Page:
We need to pay close attention to research on happiness and research on quality of life. Our population is aging and over the years whenever I've watched an Isaac Stern or BB King or Doc Watson or Martha Graham, I'm struck by the way art making youthfulizes old age. Right now culture is a second or third-tier component of quality of life, but I am convinced that it can be right up there beside health care, food, and shelter; the need to define and maintain quality of life into old age offers an opportunity.
Also, art offers a secular spirituality that can be a healthy companion to the kind of spirituality that is available through organized religion. There is clearly a spiritual search and a spiritual void in the U.S., but not everybody can or will resolve that search by going to church. There is a very healthy and I think logical way to establish value in this way, and even an opportunity to propose public policy that addresses spiritual longings through art (There's no separation of art and state in the Constitution, don't you know.), but many of us are instinctive secular humanists and so spiritual value may feel to some like a bridge too far.
And I do think the arts world needs to be willing to take on issues like copyright, mergers of arts industries, and consolidation of radio. We think of these as outside our domain but 1)they're not, and 2) they're the big factors shaping the character of our arts system. I mean, why didn't we, as a sector, work with unions 30 years ago to help keep American classical recording viable? There are plenty of ways to improve the cultural landscape that don't involve grantmaking.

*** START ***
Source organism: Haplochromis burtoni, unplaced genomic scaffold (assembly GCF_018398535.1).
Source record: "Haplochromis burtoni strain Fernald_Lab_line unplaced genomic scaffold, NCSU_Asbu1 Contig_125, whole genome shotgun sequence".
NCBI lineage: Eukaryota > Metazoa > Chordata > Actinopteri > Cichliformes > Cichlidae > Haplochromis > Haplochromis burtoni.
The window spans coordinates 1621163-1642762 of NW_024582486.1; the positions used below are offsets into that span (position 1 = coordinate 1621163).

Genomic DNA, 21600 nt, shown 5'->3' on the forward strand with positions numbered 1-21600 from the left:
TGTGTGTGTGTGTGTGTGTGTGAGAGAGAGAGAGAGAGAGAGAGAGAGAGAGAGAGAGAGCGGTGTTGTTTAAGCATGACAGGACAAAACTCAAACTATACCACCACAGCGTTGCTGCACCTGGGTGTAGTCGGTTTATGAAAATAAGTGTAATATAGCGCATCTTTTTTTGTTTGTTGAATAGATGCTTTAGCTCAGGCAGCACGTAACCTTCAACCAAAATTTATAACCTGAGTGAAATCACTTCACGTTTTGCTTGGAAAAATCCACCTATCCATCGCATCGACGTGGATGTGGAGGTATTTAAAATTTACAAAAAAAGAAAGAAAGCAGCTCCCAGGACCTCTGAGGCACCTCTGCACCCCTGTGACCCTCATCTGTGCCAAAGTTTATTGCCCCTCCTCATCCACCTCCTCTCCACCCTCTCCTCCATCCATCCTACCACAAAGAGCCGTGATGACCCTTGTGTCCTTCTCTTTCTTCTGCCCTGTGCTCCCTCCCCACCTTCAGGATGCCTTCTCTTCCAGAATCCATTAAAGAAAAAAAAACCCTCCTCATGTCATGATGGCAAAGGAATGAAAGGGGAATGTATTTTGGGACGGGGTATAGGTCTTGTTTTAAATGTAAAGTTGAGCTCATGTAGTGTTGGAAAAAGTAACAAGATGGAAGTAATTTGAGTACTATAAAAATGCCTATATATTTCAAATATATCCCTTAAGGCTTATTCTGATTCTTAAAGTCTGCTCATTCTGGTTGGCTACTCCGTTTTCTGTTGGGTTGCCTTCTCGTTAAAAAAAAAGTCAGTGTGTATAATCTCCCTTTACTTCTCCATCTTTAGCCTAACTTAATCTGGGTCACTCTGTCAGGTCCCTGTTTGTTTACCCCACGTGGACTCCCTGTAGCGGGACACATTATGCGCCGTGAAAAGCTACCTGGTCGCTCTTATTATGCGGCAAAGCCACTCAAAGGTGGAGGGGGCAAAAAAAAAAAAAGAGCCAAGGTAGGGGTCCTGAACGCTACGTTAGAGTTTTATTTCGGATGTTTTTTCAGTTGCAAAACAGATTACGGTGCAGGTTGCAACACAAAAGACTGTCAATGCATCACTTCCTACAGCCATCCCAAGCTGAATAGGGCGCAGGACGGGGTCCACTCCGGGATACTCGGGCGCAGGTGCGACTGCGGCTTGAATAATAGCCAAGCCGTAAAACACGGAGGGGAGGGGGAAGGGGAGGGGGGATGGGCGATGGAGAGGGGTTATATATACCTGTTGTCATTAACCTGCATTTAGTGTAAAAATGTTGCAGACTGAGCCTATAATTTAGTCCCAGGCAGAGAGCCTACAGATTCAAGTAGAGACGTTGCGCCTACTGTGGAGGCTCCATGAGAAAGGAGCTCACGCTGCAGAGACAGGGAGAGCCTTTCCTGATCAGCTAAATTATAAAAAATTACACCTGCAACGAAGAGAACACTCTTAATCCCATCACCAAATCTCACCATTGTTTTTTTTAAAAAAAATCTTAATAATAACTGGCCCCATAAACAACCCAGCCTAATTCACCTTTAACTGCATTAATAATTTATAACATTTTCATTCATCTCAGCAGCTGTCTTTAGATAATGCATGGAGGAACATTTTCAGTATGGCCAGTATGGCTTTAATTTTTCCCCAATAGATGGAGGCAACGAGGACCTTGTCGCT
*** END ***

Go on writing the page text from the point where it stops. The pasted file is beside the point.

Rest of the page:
I've got a few more ideas but I can't share absolutely everything...
Posted by bivey at March 10, 2005 02:42 PM
Here are a couple of elements of my vision for the future. First of all, I desire comprehensive, sequential arts education K-16 that results in EVERY student being at least minimally competent in one art form. This provides future artists and future audiences.
Secondly, I embrace the formation of a working coalition of the arts that ranges from the banjo player in the kitchen to the sculptor in Central Park; from the pow-wow grounds to the concert stage. Right now we cordon ourselves off into splinter groups, then tend to shoot at each other. Just as the word 'business' includes everything from home-based industries to giant corporations, 'arts' should include a large continuum of styles, qualities and methods. Inherent in this idea is that we should, then, think in this larger framework and act in ways that are good for the entire field.
Posted by: Bitsy Bidwell at March 10, 2005 03:34 PM
This discussion has been great. There are some questions that I have been wondering about.
1. Where are all the Arts managers that one might have expected to be reading this web-log?
2. Does anyone know what the economic impact of working artists is? I have tried to find studies and the few that exist are for NY and show incomes of $15,000 on average. Artists that enter exhibits in non profits or play for small fees in local parks don't seem to be counted. While there are reports of high auction sales there is little known about the economic impact of the gallery sales. Public mural programs have a large impact on the art economy. Are they counted.
I respect the hard work local art centers do for arts. How are the fees they collect from artists accounted for on a national scale?
About the respect for artists in europe that was mentioned in an earlier post. The only time I was able to visit Florence I went to the Medici Chapel and after sketching for about ten minutes the attendant asked me if I wanted a chair. He then later allowed me to visit a cellar room, alone. This level of trust and respect would never happen here.
The value of non profit arts organizations like museums and concert halls are the major league flagships. What we need to do is promote the players and develop the minor leagues. Artists may end up being some of the few who "work with their hands" left in America one day. Craftsmanship may disappear in this faux world along with illuminated manuscripts.
Posted by: Charles Hankin at March 10, 2005 07:00 PM